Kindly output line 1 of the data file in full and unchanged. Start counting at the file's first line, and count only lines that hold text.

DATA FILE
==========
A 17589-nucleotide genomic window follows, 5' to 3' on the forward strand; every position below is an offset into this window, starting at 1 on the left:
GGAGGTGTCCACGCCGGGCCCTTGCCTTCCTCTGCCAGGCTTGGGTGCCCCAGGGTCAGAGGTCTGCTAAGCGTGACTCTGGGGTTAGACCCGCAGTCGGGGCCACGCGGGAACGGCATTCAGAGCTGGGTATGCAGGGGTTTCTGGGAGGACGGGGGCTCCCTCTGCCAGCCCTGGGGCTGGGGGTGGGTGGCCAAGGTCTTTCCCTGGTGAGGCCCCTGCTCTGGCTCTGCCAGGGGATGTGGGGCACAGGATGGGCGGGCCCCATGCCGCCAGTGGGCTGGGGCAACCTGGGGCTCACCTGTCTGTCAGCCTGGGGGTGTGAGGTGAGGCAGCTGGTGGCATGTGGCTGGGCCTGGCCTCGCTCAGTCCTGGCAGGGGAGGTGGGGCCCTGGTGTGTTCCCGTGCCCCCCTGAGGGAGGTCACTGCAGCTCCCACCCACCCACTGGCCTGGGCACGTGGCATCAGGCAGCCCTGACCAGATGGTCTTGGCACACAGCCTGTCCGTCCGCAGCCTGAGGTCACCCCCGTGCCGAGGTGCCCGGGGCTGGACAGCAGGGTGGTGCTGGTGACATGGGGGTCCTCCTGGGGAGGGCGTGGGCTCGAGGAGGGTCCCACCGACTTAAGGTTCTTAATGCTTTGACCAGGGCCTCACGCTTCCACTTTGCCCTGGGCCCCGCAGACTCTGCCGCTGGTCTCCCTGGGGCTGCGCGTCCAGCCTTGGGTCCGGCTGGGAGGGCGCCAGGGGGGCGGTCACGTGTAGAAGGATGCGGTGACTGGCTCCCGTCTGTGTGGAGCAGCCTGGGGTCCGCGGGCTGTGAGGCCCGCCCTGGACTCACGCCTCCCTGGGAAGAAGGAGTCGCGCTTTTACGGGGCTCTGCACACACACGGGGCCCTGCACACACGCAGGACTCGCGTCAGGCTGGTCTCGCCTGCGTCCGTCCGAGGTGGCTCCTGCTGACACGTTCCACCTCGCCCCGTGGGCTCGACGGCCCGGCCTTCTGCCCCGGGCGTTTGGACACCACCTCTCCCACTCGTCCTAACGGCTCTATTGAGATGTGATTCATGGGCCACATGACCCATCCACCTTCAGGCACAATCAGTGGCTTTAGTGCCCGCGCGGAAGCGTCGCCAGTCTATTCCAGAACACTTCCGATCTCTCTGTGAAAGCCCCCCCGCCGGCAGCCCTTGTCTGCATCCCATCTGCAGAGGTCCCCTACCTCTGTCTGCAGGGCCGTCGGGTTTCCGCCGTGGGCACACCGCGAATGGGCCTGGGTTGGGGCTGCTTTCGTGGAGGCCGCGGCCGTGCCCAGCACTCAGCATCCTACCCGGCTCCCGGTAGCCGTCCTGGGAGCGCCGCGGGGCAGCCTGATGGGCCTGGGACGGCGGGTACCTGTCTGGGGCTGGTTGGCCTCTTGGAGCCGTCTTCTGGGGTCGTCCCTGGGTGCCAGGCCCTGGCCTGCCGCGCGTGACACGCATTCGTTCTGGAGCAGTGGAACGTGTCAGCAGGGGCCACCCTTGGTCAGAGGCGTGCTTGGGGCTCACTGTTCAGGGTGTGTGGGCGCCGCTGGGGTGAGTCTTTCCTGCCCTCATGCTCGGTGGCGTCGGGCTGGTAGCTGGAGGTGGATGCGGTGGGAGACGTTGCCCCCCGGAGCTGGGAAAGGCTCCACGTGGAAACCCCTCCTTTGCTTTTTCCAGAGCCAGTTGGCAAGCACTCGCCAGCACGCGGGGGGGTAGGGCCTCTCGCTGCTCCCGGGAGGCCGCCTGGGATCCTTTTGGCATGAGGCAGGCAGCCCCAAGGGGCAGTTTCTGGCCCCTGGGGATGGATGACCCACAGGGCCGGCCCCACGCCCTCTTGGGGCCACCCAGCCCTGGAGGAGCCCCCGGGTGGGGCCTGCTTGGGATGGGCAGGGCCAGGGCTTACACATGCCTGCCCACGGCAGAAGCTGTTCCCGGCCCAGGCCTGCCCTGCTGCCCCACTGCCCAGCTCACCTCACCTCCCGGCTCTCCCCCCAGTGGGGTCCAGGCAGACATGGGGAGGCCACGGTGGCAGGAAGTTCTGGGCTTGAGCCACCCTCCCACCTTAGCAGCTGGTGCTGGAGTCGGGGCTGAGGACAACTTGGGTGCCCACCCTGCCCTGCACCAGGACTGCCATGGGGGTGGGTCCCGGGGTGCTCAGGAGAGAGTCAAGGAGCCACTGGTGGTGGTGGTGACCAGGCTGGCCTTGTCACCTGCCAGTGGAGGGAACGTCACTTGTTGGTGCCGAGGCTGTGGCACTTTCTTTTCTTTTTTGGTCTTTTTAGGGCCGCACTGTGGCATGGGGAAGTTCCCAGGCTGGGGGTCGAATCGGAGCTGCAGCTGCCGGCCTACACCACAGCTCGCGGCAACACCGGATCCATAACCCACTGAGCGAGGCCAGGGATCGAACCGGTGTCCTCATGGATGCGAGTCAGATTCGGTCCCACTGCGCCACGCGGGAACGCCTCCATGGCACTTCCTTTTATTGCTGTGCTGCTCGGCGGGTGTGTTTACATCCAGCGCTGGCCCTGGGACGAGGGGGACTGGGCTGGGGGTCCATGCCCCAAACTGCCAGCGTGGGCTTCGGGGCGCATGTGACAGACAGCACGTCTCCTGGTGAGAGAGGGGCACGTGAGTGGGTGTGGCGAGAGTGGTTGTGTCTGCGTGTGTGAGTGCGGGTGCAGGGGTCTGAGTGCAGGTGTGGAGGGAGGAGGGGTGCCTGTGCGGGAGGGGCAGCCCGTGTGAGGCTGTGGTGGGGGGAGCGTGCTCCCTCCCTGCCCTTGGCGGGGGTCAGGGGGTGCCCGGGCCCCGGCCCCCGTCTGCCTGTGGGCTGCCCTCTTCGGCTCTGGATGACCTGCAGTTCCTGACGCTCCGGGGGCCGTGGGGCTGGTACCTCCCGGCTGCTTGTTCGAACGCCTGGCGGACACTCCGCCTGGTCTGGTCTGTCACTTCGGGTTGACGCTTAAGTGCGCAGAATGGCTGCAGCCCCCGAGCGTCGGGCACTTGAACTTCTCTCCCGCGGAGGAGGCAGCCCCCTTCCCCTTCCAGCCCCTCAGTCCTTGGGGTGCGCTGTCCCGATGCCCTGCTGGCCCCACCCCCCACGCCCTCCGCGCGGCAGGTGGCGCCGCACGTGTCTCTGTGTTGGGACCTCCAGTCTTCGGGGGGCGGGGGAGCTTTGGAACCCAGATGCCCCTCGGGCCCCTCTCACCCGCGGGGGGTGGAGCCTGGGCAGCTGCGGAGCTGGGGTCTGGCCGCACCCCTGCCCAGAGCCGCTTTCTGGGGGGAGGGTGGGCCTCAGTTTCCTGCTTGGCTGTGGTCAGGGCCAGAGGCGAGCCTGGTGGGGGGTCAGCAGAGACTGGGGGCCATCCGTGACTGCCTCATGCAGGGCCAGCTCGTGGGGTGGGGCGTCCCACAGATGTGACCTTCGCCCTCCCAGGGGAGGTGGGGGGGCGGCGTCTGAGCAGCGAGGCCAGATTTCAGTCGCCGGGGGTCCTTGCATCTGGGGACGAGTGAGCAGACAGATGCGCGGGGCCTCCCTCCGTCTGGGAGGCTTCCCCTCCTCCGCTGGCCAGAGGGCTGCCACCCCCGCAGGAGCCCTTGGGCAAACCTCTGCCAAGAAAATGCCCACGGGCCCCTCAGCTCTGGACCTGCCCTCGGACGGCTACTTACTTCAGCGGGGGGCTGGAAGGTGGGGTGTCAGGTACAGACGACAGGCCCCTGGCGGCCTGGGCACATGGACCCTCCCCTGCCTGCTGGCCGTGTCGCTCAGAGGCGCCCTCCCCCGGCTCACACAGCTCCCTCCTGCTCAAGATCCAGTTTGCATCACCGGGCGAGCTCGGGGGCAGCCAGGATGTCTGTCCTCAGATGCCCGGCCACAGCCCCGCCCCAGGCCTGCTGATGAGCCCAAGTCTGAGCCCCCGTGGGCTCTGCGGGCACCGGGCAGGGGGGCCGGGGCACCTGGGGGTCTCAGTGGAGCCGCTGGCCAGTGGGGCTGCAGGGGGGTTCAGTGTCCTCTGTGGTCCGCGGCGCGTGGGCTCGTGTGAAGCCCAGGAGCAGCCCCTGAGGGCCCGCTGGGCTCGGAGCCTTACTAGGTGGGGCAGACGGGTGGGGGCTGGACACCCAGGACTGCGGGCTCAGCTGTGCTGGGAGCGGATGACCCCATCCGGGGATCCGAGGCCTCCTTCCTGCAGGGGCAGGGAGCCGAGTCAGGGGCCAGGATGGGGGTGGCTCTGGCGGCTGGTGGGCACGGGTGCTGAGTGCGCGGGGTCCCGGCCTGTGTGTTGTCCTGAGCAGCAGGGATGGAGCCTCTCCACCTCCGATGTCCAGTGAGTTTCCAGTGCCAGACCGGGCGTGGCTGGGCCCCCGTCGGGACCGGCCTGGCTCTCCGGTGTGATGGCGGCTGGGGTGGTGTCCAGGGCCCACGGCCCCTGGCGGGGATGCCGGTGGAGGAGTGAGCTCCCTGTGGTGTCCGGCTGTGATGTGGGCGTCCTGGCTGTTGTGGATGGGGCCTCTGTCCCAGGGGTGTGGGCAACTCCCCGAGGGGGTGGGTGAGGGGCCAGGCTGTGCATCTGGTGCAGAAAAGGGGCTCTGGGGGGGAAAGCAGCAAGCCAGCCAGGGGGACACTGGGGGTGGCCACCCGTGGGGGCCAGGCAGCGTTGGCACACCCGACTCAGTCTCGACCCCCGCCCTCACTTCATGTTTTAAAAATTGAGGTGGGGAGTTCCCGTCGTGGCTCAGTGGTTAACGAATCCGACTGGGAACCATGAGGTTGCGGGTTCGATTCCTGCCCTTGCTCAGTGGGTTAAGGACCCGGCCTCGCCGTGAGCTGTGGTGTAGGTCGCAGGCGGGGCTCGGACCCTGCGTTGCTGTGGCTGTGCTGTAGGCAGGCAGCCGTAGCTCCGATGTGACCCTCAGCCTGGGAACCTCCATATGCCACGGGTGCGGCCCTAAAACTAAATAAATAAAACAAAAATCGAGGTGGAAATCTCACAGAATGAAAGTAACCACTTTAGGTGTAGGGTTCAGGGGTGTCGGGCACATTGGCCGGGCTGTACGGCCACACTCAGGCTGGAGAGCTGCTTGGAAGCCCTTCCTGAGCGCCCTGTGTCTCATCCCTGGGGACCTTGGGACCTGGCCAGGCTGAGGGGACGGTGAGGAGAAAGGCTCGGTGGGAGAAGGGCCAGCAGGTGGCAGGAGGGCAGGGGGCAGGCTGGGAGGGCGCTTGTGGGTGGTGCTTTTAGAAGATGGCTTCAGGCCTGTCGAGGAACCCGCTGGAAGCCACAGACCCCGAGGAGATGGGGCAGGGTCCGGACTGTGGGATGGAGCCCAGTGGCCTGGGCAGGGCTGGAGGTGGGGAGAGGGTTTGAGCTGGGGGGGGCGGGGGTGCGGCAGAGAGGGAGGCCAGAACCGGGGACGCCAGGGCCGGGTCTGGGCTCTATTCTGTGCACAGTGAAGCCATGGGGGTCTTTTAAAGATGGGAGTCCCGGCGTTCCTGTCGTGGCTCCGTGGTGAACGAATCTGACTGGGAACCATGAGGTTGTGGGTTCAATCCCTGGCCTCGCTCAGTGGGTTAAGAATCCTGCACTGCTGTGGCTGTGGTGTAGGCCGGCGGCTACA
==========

A 17589-nucleotide genomic window follows, 5' to 3' on the forward strand; every position below is an offset into this window, starting at 1 on the left: